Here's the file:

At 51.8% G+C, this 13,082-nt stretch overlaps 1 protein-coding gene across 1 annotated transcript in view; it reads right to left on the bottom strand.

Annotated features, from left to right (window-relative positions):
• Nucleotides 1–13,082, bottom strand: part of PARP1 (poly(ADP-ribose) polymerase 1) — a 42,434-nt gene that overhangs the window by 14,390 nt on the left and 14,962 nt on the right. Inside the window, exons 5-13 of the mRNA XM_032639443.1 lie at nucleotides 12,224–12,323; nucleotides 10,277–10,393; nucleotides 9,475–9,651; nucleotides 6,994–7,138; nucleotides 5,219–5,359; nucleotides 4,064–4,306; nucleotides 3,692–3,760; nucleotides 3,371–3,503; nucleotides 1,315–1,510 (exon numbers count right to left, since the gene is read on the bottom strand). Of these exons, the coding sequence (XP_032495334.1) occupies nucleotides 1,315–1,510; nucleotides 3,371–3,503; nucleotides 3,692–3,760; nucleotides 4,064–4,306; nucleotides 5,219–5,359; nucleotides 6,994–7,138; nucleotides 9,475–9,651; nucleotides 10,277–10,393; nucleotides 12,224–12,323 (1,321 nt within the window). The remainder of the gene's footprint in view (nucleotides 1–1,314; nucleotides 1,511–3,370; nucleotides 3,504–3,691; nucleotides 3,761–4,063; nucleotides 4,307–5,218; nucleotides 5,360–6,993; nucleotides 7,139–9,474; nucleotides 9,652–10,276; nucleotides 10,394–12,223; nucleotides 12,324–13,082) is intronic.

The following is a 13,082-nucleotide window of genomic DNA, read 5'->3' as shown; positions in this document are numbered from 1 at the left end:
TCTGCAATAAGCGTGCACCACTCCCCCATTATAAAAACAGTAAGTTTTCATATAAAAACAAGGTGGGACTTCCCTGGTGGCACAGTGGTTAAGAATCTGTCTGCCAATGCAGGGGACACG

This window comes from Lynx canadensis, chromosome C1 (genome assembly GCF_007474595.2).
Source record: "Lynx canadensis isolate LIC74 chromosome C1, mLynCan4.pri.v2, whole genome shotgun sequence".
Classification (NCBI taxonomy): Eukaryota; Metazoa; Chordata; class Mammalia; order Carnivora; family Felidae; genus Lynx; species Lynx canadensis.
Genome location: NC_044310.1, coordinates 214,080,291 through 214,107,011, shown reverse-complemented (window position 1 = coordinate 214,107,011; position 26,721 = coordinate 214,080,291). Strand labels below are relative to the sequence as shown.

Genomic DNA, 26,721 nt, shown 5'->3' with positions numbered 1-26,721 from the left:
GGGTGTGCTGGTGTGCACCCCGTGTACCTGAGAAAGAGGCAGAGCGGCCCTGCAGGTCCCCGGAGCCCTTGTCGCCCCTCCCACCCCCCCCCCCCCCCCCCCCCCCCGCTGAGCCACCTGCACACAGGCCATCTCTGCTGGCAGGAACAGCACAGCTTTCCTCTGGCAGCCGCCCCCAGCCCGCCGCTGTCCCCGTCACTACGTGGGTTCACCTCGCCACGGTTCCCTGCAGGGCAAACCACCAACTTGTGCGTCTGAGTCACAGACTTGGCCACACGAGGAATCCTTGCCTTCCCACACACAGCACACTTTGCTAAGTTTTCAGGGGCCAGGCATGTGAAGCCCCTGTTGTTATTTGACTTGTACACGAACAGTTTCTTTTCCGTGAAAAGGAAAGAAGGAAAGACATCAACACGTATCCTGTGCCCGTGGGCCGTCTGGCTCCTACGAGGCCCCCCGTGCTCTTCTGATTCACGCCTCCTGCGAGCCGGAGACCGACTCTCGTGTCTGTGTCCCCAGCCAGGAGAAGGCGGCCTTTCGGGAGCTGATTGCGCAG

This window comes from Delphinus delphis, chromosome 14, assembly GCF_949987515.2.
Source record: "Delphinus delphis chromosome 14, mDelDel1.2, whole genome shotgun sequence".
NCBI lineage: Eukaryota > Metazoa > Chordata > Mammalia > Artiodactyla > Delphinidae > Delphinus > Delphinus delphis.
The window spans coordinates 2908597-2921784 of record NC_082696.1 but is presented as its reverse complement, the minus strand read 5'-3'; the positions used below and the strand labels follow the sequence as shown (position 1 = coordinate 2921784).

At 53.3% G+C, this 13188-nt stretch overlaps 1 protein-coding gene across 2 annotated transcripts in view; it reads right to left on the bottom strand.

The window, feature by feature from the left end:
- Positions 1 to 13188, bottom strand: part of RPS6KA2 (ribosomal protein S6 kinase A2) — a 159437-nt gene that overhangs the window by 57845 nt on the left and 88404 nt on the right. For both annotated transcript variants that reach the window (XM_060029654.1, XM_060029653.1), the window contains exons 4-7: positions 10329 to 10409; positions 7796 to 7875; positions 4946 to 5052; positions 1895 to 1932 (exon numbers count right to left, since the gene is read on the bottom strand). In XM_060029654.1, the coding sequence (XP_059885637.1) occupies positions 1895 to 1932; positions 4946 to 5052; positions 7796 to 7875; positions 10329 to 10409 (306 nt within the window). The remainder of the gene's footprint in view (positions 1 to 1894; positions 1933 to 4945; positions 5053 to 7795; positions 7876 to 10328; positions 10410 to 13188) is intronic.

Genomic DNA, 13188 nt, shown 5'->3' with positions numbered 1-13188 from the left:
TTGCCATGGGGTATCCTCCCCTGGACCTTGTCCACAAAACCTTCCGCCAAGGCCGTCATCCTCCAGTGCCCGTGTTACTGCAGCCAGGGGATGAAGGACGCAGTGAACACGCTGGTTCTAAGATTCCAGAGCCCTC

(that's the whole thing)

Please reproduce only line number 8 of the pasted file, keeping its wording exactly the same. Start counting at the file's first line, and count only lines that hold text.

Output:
Classification (NCBI taxonomy): Eukaryota; Metazoa; Chordata; class Mammalia; order Carnivora; family Felidae; genus Lynx; species Lynx canadensis.